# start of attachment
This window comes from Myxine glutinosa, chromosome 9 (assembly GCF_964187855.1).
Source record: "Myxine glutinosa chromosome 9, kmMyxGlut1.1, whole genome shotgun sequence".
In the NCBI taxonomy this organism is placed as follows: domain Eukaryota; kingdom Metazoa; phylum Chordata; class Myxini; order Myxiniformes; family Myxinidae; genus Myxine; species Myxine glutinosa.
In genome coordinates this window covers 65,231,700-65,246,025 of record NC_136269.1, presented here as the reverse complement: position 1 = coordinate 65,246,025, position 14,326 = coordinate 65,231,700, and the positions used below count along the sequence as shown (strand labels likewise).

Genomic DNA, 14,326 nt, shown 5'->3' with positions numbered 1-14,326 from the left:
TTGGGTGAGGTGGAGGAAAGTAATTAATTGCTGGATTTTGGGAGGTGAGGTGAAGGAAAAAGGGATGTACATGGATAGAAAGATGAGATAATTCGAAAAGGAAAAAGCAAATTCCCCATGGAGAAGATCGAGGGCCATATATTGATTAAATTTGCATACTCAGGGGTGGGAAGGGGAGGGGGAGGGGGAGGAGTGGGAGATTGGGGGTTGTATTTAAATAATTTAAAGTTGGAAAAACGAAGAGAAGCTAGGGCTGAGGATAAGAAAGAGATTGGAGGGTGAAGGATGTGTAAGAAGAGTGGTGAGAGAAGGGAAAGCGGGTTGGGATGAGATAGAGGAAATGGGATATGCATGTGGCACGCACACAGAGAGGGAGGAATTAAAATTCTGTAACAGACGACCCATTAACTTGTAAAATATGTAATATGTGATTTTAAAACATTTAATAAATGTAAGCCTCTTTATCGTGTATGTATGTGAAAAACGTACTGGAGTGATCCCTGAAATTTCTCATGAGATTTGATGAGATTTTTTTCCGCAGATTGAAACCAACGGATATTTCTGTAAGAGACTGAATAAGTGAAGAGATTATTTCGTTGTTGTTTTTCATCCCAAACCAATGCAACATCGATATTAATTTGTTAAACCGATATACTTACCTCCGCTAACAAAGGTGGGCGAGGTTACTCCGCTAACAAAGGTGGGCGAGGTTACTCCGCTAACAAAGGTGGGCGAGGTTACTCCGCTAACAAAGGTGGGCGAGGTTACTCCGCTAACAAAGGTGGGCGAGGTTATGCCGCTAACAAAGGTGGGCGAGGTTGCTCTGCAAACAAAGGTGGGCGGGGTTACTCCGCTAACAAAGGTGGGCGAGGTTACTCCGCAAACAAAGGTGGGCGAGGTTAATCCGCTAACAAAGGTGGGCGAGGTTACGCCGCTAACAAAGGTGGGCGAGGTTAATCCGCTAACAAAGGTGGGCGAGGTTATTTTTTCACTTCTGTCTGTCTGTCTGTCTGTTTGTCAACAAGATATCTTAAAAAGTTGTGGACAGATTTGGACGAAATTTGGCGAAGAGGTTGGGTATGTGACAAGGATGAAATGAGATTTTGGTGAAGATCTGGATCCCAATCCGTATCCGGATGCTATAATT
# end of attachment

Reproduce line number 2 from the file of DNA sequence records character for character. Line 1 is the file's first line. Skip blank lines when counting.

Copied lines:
Source record: "Myxine glutinosa chromosome 9, kmMyxGlut1.1, whole genome shotgun sequence".